Did someone say super-cycle?
Just in time for the super-cycle, we were treated to a flurry of commodities news over the weekend:
Egypt could export significantly more potatoes to Russia this season: Russia, which is increasingly importing more of the produce, is facing rising prices at home and issues with the quality of tubers stored in warehouses, Fresh Plaza reports. The season’s first shipment of Egyptian potatoes landed two weeks earlier than it did in the 2019-2020 season, which suggests a more active shipping season.
Good news, but it’s probably not going to compensate for the higher wheat prices which are likely coming after Russia introduces export restrictions this week. Global wheat prices have already been edging up in recent weeks since news of the increase in duties first emerged in December before being confirmed last month. The restrictions, designed to stabilize domestic wheat prices in Russia, have already seen wheat shipments to Egypt drop by 50% this month. Egypt called off a January tender and is now looking to source wheat from elsewhere, including Canada, France and possibly the United States.
Over on planet soy: GASC paid 1.7% less in an international tender to import soybean oil that closed on Thursday, Agricensus reports, quoting unnamed market sources. The state buyer purchased 30k tonnes for delivery between mid-March and early April from grain exporter Cargill. While there was no mention of the origin of the produce, much of GASC’s soybean oil purchases in its latest reported tender came from Argentina.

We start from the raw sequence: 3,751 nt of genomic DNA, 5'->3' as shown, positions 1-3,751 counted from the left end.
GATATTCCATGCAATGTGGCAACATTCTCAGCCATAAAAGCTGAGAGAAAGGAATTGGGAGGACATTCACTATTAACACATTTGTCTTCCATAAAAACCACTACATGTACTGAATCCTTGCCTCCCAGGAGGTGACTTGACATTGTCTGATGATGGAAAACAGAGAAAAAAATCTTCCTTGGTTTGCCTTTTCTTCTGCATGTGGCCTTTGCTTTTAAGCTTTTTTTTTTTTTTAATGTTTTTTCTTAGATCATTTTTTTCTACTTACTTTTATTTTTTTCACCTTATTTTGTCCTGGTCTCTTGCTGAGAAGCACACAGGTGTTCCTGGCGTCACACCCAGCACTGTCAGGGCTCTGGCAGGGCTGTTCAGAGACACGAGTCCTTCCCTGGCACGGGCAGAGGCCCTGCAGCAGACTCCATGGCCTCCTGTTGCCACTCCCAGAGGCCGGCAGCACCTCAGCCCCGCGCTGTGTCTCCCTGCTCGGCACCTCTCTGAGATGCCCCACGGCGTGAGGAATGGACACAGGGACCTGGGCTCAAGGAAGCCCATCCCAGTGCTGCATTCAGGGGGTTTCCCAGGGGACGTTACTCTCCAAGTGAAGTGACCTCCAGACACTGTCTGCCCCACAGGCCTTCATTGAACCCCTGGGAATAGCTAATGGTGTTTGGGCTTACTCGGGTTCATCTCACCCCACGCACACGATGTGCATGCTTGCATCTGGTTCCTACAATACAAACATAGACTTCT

But this might not last as a drought in Brazil could soon drive up soy prices. Delays in harvest at the top soybean producer is nudging exporters, including Egypt, to rely on rival producers in the US, Reuters reported, citing government data and traders. Egypt, along with Mexico, made their biggest soybean purchases from the US on record last month, according to USDA data.
Meanwhile, the value of Egypt’s food exports to China grew 21% in 2020 to USD 36 mn, Tameem El Dawy, the deputy executive director of the Food Export Council said, according to Youm7. Egypt primarily sold sugarcane bagasse and frozen strawberries, which accounted for 87% of shipments to the world’s second largest commodities importer, El Dawy said.
Egypt’s spending on oil imports plunged by 32.3% in 2020, reaching USD 6.38 bn compared to USD 9.42 bn in 2019, according to Capmas figures. The report does not include the volume of oil imports from last year, making it difficult to ascertain whether the drop in spending is more due to global oil prices falling through the floor or Egypt’s plan to trim its spending on oil as part of a longer term strategy to ramp up exploration and set up new production to cover more domestic consumption. We think it’s safe to say that both factors lent a helping hand. The downside risk: Oil rallied above the USD 60 / bbl mark for the first time in a year earlier this month — and is currently trading at USD 62.43 — which some trading houses suggested puts crude in “overbought territory” and means a price pullback is in the cards.